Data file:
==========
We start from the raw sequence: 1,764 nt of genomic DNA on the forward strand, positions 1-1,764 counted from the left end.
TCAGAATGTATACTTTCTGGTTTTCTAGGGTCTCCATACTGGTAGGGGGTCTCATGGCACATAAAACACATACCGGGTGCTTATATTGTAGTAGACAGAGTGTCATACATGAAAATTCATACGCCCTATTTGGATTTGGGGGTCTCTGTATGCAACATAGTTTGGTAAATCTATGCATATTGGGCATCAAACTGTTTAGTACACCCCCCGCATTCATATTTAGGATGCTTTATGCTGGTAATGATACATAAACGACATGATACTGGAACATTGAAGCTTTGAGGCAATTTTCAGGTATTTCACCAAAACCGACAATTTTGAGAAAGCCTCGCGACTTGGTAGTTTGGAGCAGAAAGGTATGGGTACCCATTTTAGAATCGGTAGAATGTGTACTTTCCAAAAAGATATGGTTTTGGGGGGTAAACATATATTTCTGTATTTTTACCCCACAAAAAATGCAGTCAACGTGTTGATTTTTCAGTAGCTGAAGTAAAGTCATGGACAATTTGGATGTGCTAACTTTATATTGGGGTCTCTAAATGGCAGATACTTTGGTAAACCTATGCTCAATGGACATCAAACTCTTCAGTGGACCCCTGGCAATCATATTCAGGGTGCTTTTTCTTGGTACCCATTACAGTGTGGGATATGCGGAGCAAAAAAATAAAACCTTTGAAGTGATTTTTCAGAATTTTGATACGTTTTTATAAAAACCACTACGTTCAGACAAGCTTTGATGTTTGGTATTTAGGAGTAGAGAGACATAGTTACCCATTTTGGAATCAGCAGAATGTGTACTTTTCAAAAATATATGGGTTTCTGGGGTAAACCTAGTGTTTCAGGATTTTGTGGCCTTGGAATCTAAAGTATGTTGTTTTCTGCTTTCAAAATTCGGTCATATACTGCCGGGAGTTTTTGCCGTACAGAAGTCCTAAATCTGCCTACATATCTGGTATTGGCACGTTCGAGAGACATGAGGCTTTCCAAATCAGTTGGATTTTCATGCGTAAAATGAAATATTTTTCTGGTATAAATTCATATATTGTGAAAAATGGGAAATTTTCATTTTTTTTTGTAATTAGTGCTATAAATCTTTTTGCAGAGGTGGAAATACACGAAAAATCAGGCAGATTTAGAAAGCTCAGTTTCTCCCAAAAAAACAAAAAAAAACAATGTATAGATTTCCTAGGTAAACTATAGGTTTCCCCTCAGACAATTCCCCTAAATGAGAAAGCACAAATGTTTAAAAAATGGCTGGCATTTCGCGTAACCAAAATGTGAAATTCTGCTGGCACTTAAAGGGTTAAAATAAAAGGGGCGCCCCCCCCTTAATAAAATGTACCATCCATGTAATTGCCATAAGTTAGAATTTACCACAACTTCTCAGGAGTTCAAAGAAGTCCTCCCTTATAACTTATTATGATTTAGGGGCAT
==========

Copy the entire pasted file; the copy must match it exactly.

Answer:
We start from the raw sequence: 1,764 nt of genomic DNA on the forward strand, positions 1-1,764 counted from the left end.
TCAGAATGTATACTTTCTGGTTTTCTAGGGTCTCCATACTGGTAGGGGGTCTCATGGCACATAAAACACATACCGGGTGCTTATATTGTAGTAGACAGAGTGTCATACATGAAAATTCATACGCCCTATTTGGATTTGGGGGTCTCTGTATGCAACATAGTTTGGTAAATCTATGCATATTGGGCATCAAACTGTTTAGTACACCCCCCGCATTCATATTTAGGATGCTTTATGCTGGTAATGATACATAAACGACATGATACTGGAACATTGAAGCTTTGAGGCAATTTTCAGGTATTTCACCAAAACCGACAATTTTGAGAAAGCCTCGCGACTTGGTAGTTTGGAGCAGAAAGGTATGGGTACCCATTTTAGAATCGGTAGAATGTGTACTTTCCAAAAAGATATGGTTTTGGGGGGTAAACATATATTTCTGTATTTTTACCCCACAAAAAATGCAGTCAACGTGTTGATTTTTCAGTAGCTGAAGTAAAGTCATGGACAATTTGGATGTGCTAACTTTATATTGGGGTCTCTAAATGGCAGATACTTTGGTAAACCTATGCTCAATGGACATCAAACTCTTCAGTGGACCCCTGGCAATCATATTCAGGGTGCTTTTTCTTGGTACCCATTACAGTGTGGGATATGCGGAGCAAAAAAATAAAACCTTTGAAGTGATTTTTCAGAATTTTGATACGTTTTTATAAAAACCACTACGTTCAGACAAGCTTTGATGTTTGGTATTTAGGAGTAGAGAGACATAGTTACCCATTTTGGAATCAGCAGAATGTGTACTTTTCAAAAATATATGGGTTTCTGGGGTAAACCTAGTGTTTCAGGATTTTGTGGCCTTGGAATCTAAAGTATGTTGTTTTCTGCTTTCAAAATTCGGTCATATACTGCCGGGAGTTTTTGCCGTACAGAAGTCCTAAATCTGCCTACATATCTGGTATTGGCACGTTCGAGAGACATGAGGCTTTCCAAATCAGTTGGATTTTCATGCGTAAAATGAAATATTTTTCTGGTATAAATTCATATATTGTGAAAAATGGGAAATTTTCATTTTTTTTTGTAATTAGTGCTATAAATCTTTTTGCAGAGGTGGAAATACACGAAAAATCAGGCAGATTTAGAAAGCTCAGTTTCTCCCAAAAAAACAAAAAAAAACAATGTATAGATTTCCTAGGTAAACTATAGGTTTCCCCTCAGACAATTCCCCTAAATGAGAAAGCACAAATGTTTAAAAAATGGCTGGCATTTCGCGTAACCAAAATGTGAAATTCTGCTGGCACTTAAAGGGTTAAAATAAAAGGGGCGCCCCCCCCTTAATAAAATGTACCATCCATGTAATTGCCATAAGTTAGAATTTACCACAACTTCTCAGGAGTTCAAAGAAGTCCTCCCTTATAACTTATTATGATTTAGGGGCAT